"Ethnographic Film Screening: So Heddan So Hoddan"

Ethnographic Film Screening 2012

  • Date: May 14, 2012
  • Time: 14:00 - 15:30
  • Location: MPI-MMG, Hermann-Föge-Weg 11, Göttingen
  • Room: Library Hall
"Ethnographic Film Screening: So Heddan So Hoddan"
Directors Anjali Monteiro and K.P. Jayasankar are Professors at the Centre for Media and Cultural Stu­dies, Tata Institute of Social Sciences, Mumbai. Both of them are involved in media production, teaching and research. A presiding thematic of much of their work has been a problematising of notions of self and the other, of normality and deviance, of the local and the global, through the exploration of diverse narratives and rituals. These range from the stories and paintings of indigenous peoples to the poetry of prison inmates. Jointly they have won twenty-eight national and international awards for their films.




For more details please contact vdvoffice(at)mmg.mpg.de.

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So Heddan So Hoddan
Like Here, Like There
52 mins, Sindhi, Kachchhi and Hindustani with English subtitles, 2011
Directed by Anjali Monteiro & K.P. Jayasankar
http://likeherelikethere.wordpress.com/

Shah Abdul Latif Bhitai, a medi­eval Sufi poet, is an iconic figure in the cultural history of Sindh. Bhitai’s Shah Ji Risalo is a remarkable collection of poems which are sung by many communities in Kachchh and across the border in Sindh (now in Pakistan). Many of the poems draw on the eternal love stories of Umar-Marui and Sasui-Punhu, among others. These songs speak of the pain of parting, of the inevitability of loss and of deep grief that takes one to unknown and mysterious terrains.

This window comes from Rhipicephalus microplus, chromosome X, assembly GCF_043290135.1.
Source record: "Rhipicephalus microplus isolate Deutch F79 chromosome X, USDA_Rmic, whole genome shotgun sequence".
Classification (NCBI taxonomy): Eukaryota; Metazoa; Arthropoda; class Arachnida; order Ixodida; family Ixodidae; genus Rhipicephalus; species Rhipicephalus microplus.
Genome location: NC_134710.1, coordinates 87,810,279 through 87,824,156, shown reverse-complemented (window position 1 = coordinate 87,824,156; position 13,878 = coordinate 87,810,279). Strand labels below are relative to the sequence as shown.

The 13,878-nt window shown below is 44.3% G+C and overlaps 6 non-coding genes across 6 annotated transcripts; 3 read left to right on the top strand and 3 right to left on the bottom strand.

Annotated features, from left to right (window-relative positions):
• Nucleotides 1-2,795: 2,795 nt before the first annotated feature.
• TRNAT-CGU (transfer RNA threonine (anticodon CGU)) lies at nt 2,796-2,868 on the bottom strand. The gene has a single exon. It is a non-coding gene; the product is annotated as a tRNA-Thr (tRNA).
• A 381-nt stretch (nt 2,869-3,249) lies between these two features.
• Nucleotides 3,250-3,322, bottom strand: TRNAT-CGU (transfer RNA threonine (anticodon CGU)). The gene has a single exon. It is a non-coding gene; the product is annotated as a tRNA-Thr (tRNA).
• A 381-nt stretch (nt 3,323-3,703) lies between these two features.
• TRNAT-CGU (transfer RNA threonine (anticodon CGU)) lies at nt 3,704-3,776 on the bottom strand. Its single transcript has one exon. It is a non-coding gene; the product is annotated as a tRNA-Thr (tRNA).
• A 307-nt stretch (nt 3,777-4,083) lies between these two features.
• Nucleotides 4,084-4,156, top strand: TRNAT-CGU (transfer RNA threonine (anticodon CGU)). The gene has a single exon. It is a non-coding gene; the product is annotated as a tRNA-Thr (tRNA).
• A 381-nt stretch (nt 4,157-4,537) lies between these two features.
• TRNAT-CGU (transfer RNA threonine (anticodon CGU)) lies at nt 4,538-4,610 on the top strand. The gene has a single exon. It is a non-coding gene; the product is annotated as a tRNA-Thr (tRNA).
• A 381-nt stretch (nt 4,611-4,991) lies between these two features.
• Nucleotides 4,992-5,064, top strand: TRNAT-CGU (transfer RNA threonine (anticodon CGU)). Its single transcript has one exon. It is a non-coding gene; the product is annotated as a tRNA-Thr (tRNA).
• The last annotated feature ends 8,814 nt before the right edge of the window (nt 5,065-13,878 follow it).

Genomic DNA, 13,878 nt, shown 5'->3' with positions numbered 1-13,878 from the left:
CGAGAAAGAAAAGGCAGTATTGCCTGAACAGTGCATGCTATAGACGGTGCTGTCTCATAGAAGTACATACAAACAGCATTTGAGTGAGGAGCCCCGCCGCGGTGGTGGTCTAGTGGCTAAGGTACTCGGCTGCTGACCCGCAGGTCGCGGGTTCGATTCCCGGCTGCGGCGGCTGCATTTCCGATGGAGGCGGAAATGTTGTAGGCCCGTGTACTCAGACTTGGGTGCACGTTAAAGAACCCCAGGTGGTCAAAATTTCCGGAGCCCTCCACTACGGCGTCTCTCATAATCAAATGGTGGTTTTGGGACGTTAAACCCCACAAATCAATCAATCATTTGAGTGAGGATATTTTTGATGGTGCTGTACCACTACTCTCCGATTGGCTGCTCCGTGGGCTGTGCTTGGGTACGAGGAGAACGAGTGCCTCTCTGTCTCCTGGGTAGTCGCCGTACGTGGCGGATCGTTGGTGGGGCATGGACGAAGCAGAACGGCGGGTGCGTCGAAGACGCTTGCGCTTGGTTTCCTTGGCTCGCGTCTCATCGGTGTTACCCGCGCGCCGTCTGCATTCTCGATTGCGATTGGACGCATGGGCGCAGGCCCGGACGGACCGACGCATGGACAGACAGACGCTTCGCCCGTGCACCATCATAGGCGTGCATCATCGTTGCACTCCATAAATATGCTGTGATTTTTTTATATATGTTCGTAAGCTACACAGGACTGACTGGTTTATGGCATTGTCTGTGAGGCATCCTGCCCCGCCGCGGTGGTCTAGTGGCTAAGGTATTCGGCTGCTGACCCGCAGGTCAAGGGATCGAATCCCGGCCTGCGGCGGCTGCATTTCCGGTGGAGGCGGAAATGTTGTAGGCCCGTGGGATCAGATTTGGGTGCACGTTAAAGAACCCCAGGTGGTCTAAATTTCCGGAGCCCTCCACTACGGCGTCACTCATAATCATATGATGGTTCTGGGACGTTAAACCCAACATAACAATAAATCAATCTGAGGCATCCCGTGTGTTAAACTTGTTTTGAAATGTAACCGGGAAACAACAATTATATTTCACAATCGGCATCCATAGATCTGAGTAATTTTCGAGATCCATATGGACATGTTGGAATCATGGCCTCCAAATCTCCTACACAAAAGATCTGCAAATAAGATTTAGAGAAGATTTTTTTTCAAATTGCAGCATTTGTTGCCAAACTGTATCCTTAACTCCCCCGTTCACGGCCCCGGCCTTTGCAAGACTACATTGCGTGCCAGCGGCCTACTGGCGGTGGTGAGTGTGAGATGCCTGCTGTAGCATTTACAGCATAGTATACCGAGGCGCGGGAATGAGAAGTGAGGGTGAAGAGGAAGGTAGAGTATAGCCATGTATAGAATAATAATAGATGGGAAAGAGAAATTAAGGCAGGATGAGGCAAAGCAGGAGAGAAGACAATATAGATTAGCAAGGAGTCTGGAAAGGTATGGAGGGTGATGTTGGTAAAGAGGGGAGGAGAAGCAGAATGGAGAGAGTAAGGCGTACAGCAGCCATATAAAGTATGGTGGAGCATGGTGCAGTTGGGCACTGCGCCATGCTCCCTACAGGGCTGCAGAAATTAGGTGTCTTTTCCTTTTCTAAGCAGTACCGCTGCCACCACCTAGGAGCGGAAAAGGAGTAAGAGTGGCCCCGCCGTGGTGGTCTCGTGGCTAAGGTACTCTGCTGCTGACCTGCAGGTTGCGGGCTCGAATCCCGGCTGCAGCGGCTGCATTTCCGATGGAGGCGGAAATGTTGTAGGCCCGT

Umar Haji Suleiman of Abdasa, in Kachchh, Gujarat, is a self taught Sufi scholar; once a cattle herder, now a farmer, he lives his life through the poetry of Bhitai. Umar’s cousin, Mustafa Jatt sings the Bheths of Bhitai. He is accompanied on the Surando, by his cousin Usman Jatt. Usman is a truck driver, who owns and plays one of the last surviving Surandos in the region. The Surando is a peacock shaped, five-stringed instrument from Sindh. The film explores the life worlds of the three cousins, their families and the Fakirani Jat community to which they belong.
Before the Partition the Maldhari (pastoralist) Jatts moved freely across the Rann, between Sindh (now in Pakistan) and Kutch. As pastoral ways of living have given way to settlement, borders and industrialisation, the older gene­ration struggles to keep alive the rich syncretic legacy of Shah Bhitai, that celebrates diversity and non-difference, suffering and transcendence, transience and survival. These marginal visions of negotiating difference in creative ways resist cultural politics based on tight notions of nation-state and national culture; they open up the windows of our national imaginary.


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